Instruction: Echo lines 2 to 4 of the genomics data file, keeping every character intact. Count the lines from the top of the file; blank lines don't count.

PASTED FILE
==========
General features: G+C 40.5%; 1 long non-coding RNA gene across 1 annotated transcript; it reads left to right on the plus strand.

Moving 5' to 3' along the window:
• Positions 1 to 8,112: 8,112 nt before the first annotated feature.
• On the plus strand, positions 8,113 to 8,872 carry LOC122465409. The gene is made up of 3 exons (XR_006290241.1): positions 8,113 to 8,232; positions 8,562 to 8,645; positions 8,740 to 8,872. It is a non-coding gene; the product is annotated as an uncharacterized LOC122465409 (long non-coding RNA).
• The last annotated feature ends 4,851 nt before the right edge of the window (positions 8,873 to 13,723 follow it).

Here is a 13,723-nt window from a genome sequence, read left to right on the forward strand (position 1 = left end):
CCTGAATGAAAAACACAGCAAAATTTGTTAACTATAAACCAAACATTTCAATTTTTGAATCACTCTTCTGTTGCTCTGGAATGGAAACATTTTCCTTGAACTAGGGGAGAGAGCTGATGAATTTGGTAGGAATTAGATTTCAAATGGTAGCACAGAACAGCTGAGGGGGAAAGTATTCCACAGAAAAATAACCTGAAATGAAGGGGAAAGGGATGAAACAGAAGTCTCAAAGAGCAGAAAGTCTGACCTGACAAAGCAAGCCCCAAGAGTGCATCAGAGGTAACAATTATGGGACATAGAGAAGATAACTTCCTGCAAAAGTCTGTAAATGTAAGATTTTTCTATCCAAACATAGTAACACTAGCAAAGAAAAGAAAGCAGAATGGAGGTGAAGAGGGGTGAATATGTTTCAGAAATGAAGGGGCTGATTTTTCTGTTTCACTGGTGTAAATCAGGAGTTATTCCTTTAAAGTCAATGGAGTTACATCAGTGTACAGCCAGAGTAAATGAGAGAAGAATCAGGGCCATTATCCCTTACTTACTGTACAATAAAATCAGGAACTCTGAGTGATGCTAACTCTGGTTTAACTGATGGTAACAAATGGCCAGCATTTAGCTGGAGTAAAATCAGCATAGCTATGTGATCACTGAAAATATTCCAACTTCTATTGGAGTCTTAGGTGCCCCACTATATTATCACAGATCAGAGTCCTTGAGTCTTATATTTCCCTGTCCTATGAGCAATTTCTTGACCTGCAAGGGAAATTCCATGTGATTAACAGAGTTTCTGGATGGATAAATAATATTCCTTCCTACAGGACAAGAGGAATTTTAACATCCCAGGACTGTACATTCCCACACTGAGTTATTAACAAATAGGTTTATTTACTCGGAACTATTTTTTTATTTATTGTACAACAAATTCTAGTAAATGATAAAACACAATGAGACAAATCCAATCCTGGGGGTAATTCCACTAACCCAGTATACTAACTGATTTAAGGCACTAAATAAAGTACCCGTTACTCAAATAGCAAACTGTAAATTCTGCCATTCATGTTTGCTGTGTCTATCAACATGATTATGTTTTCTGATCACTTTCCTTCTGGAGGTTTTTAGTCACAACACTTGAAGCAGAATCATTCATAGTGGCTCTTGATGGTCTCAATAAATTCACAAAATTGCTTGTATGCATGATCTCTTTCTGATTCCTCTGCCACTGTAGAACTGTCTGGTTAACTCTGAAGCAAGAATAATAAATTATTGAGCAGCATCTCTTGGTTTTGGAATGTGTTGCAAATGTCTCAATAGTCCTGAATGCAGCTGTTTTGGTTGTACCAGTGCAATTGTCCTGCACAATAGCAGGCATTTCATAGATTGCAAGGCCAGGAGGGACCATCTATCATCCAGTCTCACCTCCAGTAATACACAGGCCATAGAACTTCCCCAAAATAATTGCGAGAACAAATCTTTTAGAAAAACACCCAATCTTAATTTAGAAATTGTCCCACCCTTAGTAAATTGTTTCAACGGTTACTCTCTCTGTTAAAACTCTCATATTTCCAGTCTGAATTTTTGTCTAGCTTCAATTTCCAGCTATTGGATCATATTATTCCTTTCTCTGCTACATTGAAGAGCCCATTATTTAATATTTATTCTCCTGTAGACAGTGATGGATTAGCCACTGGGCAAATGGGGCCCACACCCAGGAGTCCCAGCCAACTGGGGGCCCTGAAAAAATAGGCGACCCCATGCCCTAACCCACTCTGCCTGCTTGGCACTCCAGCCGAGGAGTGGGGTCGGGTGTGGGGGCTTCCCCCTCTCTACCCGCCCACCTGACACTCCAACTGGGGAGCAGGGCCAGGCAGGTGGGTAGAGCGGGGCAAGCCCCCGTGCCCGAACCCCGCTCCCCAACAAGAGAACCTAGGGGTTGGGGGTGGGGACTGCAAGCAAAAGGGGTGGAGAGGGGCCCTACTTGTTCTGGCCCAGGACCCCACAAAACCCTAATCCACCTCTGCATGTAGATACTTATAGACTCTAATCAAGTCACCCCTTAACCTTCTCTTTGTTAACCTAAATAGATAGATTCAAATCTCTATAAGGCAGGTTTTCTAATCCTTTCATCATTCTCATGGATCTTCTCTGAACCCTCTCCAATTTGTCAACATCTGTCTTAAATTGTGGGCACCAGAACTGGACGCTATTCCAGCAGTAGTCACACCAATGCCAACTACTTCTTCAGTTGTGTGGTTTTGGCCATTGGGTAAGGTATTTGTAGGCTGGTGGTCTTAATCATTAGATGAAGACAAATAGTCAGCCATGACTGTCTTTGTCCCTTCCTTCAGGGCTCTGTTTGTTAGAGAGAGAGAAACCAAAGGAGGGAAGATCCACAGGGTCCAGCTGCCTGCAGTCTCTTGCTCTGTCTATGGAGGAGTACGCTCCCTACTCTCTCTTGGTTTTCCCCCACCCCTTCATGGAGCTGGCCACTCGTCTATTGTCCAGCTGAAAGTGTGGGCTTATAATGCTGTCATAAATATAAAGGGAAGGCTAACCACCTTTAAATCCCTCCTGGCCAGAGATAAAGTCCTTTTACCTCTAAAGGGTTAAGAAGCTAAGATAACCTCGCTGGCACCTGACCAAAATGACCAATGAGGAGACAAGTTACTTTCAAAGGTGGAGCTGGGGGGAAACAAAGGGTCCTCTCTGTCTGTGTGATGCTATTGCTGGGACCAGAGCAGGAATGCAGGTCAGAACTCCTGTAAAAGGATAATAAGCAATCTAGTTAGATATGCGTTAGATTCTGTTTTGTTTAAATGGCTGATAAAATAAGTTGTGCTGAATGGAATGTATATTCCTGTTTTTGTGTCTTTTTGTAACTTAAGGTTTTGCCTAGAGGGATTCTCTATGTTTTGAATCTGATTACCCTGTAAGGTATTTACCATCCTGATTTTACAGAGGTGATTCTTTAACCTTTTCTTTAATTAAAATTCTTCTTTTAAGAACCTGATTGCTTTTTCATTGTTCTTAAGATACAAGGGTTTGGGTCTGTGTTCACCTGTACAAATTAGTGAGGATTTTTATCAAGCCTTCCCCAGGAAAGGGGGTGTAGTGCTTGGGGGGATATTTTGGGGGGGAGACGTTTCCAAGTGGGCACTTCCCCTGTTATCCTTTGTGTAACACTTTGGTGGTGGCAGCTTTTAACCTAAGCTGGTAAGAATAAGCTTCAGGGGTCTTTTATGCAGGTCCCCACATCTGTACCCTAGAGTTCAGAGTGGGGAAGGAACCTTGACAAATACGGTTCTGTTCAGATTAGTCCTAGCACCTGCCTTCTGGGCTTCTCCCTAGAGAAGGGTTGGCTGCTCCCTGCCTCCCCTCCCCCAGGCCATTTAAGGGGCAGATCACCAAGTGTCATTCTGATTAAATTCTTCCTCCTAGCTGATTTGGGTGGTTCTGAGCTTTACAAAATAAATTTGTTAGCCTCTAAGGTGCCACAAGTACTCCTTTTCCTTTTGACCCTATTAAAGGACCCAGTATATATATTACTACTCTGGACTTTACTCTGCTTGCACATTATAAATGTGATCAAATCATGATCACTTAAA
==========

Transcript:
Moving 5' to 3' along the window:
• Positions 1 to 8,112: 8,112 nt before the first annotated feature.
• On the plus strand, positions 8,113 to 8,872 carry LOC122465409. The gene is made up of 3 exons (XR_006290241.1): positions 8,113 to 8,232; positions 8,562 to 8,645; positions 8,740 to 8,872. It is a non-coding gene; the product is annotated as an uncharacterized LOC122465409 (long non-coding RNA).